Chocolate Watson: Building Trust and Meeting Needs in Bonton

Aelicia “Chocolate” Watson’s home is as tidy as a fresh start. Her living room is a peaceful blend of comfortable furniture, vibrant colors, and the complete absence of clutter. Twin frames display photographs on the counter featuring recent pictures of Chocolate as a beaming bride next to Kevin, her groom.

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Chocolate greets us with a bold smile, tight hugs, and cold water bottles. “Once you’re here, you’re family,” she says. “Next time you come over, you can get your own.” We laugh and we begin to understand that this is Chocolate.

“She’s a perfect combination of compassion and tough love,” says Paula Caldwell, a board member for Chocolate’s organization, Redeemed Women. At Chocolate’s dining room table in the Bonton neighborhood of southern Dallas, we are sitting in the Redeemed Women headquarters.

Chocolate founded Redeemed Women in 2017 to serve her neighbors in Bonton. The mission statement of the organization is “Transforming women to lead independent lives by building relationships and addressing their spiritual, physical, and vocational needs.” But to truly understand the work and the mission of Redeemed Women, we first have to understand its founder.

“The story of Redeemed Women is actually me,” Chocolate says, and she slides her self-published autobiography, Anointed, across the table. The book recounts the incomprehensible terror she’s survived: the anguish of dire poverty and homelessness as a child, four days alone in a broken down car with her younger brother, the unspeakable violation of sexual abuse and rape by caretakers and family members, twice outliving a rare form of childhood bone cancer, becoming the mother of the premature baby at 14, battling breast cancer as an adult.

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Hers is the type of story we expect to see on a movie screen, not in the bold smile of the woman sitting across the table from us. Chocolate’s past stands in stark contrast to her inviting, orderly living room where she hosts the women of her neighborhood every Tuesday morning for Bible study. She has created an organization that provides resources to women who are living in survival mode, just like she was. With the toughness of a survivor and her inherent compassion, she found the most obvious way to become what she calls an “urban missionary”: she walks out her door, introduces herself to her neighbors, and finds resources to meet their needs.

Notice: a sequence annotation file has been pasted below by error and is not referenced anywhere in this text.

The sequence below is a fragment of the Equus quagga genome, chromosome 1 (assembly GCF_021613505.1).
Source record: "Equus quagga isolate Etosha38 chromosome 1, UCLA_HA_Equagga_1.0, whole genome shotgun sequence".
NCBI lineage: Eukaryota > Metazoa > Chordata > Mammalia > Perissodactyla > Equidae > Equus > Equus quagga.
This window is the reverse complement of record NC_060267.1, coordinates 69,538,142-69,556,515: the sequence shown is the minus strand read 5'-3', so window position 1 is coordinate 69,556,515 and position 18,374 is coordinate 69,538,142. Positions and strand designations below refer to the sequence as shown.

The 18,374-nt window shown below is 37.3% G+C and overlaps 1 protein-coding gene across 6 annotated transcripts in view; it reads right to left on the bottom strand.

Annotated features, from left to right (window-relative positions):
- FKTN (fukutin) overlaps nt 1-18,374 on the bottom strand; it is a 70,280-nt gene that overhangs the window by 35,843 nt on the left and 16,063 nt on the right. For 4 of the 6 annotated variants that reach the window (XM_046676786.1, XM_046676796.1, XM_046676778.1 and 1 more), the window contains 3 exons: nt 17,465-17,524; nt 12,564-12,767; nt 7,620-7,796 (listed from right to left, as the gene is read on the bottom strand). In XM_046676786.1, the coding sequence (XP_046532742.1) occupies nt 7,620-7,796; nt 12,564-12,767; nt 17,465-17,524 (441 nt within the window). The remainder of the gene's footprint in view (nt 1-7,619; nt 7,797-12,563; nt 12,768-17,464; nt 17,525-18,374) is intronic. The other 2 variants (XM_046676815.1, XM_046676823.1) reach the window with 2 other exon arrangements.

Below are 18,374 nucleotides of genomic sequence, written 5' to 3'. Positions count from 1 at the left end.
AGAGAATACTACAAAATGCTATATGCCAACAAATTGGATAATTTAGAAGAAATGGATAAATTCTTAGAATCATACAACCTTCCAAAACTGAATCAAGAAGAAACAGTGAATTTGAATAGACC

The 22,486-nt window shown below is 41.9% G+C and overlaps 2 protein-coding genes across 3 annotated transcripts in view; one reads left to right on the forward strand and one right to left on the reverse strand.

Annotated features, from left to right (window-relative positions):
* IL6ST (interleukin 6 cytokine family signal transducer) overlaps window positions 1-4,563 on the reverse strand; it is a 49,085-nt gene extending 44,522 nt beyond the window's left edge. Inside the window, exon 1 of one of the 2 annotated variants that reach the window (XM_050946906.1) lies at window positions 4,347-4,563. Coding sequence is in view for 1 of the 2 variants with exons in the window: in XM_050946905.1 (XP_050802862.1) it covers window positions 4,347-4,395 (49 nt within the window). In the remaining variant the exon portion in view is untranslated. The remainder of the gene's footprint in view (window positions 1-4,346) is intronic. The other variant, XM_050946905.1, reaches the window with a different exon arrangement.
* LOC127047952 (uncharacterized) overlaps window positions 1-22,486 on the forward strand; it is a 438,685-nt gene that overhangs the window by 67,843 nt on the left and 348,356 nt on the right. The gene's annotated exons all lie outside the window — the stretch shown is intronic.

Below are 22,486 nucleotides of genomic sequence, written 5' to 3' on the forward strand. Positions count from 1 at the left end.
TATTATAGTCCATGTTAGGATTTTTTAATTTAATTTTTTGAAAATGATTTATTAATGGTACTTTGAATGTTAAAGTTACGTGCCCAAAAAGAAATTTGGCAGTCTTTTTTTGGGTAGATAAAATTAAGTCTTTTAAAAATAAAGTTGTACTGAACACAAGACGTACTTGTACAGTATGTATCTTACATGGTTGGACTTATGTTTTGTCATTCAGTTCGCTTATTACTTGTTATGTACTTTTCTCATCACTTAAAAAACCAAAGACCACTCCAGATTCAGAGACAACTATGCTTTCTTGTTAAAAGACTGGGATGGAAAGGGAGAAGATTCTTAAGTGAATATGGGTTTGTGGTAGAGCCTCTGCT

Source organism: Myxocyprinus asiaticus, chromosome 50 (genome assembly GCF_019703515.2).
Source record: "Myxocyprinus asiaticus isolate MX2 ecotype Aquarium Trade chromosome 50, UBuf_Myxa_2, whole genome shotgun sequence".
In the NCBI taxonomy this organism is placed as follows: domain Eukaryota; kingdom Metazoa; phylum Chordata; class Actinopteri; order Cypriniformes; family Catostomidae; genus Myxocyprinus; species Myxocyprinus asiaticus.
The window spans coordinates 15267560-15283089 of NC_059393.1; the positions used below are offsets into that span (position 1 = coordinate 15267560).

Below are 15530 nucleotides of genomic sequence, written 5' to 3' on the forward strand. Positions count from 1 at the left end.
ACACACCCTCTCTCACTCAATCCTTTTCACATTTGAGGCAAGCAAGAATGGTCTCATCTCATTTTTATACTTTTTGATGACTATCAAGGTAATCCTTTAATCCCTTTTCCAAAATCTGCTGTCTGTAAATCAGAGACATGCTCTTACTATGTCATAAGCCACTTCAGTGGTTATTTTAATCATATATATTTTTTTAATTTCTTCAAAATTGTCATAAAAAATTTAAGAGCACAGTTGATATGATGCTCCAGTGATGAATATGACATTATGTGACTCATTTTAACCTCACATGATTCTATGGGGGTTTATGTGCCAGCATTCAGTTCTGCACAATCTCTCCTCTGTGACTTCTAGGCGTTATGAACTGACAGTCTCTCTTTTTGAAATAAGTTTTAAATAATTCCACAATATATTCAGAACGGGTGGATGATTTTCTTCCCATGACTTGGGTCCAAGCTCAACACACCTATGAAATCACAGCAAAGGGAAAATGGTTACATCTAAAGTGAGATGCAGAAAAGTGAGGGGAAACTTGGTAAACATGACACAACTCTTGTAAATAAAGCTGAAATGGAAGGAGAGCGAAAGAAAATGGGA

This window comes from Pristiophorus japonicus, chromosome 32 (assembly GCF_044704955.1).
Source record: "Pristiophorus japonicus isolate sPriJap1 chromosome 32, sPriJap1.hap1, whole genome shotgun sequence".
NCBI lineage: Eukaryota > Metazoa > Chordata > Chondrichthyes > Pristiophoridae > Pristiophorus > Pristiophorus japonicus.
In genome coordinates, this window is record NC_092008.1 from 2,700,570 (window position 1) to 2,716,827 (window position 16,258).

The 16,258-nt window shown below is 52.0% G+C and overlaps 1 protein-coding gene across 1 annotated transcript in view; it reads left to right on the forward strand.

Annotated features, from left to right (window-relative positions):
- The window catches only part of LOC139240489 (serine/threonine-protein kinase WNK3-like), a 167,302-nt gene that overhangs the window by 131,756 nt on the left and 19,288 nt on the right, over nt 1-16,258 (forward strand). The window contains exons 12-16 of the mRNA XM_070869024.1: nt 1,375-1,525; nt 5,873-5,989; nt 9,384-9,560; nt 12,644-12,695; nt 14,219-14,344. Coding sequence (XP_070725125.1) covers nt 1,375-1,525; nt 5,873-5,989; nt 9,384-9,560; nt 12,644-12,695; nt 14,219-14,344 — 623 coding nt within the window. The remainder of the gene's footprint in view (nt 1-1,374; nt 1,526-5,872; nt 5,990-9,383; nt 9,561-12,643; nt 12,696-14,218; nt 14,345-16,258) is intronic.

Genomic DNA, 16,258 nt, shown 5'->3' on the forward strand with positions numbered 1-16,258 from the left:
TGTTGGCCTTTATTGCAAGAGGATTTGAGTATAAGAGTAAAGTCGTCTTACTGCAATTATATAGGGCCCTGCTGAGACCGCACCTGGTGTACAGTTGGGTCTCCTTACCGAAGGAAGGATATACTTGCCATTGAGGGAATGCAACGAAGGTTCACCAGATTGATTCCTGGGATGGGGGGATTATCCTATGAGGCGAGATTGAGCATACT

“Bonton is a food desert, job desert, transportation desert, childcare desert, laundromat desert, you name it,” Chocolate explains. Located in South Dallas on the Trinity River floodplain, Bonton’s history is plagued with segregation, economic isolation, and even racially motivating bombings. Like Chocolate, many of the women in her neighborhood have come from legacies of poverty, which Chocolate calls a “generational curse.” Chocolate serves women who come from backgrounds of abuse, single mothers who lack available childcare, and women who have--just like her--spent much of their lives surviving.

Bonton is a food desert, job desert, transportation desert, childcare desert, laundromat desert, you name it.

“They, like most mothers, want their children to be safe. They want to feed and clothe them, and they want them to be good people. They just don’t have a roadmap, example, or mentor to show them the way,” Chocolate says.

They do have Chocolate. One woman and one need at a time, she finds resources to answer the most pressing challenges her neighbors face.

For example, the nearest grocery store is over three miles away from Chocolate’s home. The distance may not seem daunting until Chocolate describes the journey many residents travel to get there, most of whom do not have cars.

“It’s a three and a half hour round trip bus ride,” she explains, after she challenged herself to take the journey her neighbors have to take every week. She describes it as “terrible,” and remembers stepping off the bus and sobbing.